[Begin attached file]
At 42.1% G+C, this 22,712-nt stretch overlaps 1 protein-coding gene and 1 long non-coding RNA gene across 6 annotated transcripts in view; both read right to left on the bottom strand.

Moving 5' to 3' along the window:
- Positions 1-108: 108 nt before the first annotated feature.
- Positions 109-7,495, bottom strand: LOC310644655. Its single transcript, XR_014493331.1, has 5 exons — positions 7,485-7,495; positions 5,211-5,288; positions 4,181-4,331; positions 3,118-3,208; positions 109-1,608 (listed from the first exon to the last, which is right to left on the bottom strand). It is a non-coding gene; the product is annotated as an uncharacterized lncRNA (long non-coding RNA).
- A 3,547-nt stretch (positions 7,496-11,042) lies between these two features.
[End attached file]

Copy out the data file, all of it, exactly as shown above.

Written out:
At 42.1% G+C, this 22,712-nt stretch overlaps 1 protein-coding gene and 1 long non-coding RNA gene across 6 annotated transcripts in view; both read right to left on the bottom strand.

Moving 5' to 3' along the window:
- Positions 1-108: 108 nt before the first annotated feature.
- Positions 109-7,495, bottom strand: LOC310644655. Its single transcript, XR_014493331.1, has 5 exons — positions 7,485-7,495; positions 5,211-5,288; positions 4,181-4,331; positions 3,118-3,208; positions 109-1,608 (listed from the first exon to the last, which is right to left on the bottom strand). It is a non-coding gene; the product is annotated as an uncharacterized lncRNA (long non-coding RNA).
- A 3,547-nt stretch (positions 7,496-11,042) lies between these two features.